People with co-existing mental health difficulties and substance use problems must be offered appropriate and closely co- ordinated assessment, response and follow-up for their problems.

Co-existing mental illness and substance misuse
People who experience co-existing mental health difficulties and substance misuse can live contributing lives if they are able to access appropriate services and support for both issues. These people are too often discriminated against and treated as though they are less worthy of help. Their needs must be responded to in a comprehensive, integrated way wherever they present. Workers on the ground are often not supported to work in this way. That may be because of siloed structures, inadequate funding or constraints on professional development and supervision.

Action: We must have a mechanism to test compliance with 'No Wrong Door' practices and ensure they do not exclude or discriminate against people with co-existing mental health and substance misuse problems. The benchmark for this must come from the experience of people affected by these difficulties, their families and supporters. Then we can start to measure uptake of policies and impacts on peoples' experiences.

Action: The Commission calls for innovative responses in this area that do not discriminate against people with co-existing difficulties – particularly around integrated services, funding and policy. These must embed appropriate assessment, treatment and professional supervision and be systematically evaluated. This will expand our understanding about what works, and help develop more effective models of practice appropriate to different groups.

Action: Funding must facilitate these actions, not create barriers to them.

Section 3 of the report Thriving, not just surviving One person, diverse needs: Living with a mental illness as well as the challenges from difficulties with alcohol and drug use (PDF, 1.12 MB) focuses specifically on co-occurring metal health and substance use concerns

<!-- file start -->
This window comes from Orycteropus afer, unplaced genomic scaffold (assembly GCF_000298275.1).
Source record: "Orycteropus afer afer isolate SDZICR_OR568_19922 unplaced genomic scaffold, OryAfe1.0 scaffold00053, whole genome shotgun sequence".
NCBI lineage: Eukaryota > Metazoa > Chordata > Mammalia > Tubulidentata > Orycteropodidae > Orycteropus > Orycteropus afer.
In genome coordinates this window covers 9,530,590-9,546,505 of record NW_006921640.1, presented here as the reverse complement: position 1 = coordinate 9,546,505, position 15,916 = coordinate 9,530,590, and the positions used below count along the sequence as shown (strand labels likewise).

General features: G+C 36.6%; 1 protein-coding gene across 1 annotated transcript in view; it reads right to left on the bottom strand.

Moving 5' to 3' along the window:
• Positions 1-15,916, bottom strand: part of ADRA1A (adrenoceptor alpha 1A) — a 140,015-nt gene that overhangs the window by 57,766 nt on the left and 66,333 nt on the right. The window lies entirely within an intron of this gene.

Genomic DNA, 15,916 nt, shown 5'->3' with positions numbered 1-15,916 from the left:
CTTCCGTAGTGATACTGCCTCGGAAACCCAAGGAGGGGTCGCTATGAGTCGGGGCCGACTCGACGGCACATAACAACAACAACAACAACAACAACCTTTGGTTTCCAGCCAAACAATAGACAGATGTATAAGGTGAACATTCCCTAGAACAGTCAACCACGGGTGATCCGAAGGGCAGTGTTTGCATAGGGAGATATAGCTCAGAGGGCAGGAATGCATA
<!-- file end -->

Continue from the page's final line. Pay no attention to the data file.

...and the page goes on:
In its introduction section 3 recognises that ‘the ability to live a contributing life is hindered for many people who live with the combination of drug and alcohol problems and mental illness’. That ‘the effects of experiencing both problems in tandem can be devastating for people, their families and supporters.’

The section 'what we know' identifies the high prevalence of - and some of the impacts of - co-occurring mental health and substance use concerns

The section 'what the evidence shows is good practice' makes a strong argument for integrated flexible responses to people experiencing multiple concerns.

A section is devoted to the 'spotlight issue' of ‘No wrong door’ service systems. This section asserts that: 'A ‘no wrong door’ approach underpins Australian health policy for services supporting those with co-existing problems. In practice, this means that every door in the public support service system should be the right door with a range of services being accessible to everyone from multiple points of entry. This commits all services to respond to the individual’s needs through either providing direct services for both their mental health and drug and alcohol problems or linkage and case coordination, rather than sending a person from one agency to another..'
The section, 'what we don’t know', identifies the principle theories of relationships between the disorders, calls for better translation of research into practice and the need for more research into models and approaches that work for people with multiple concerns.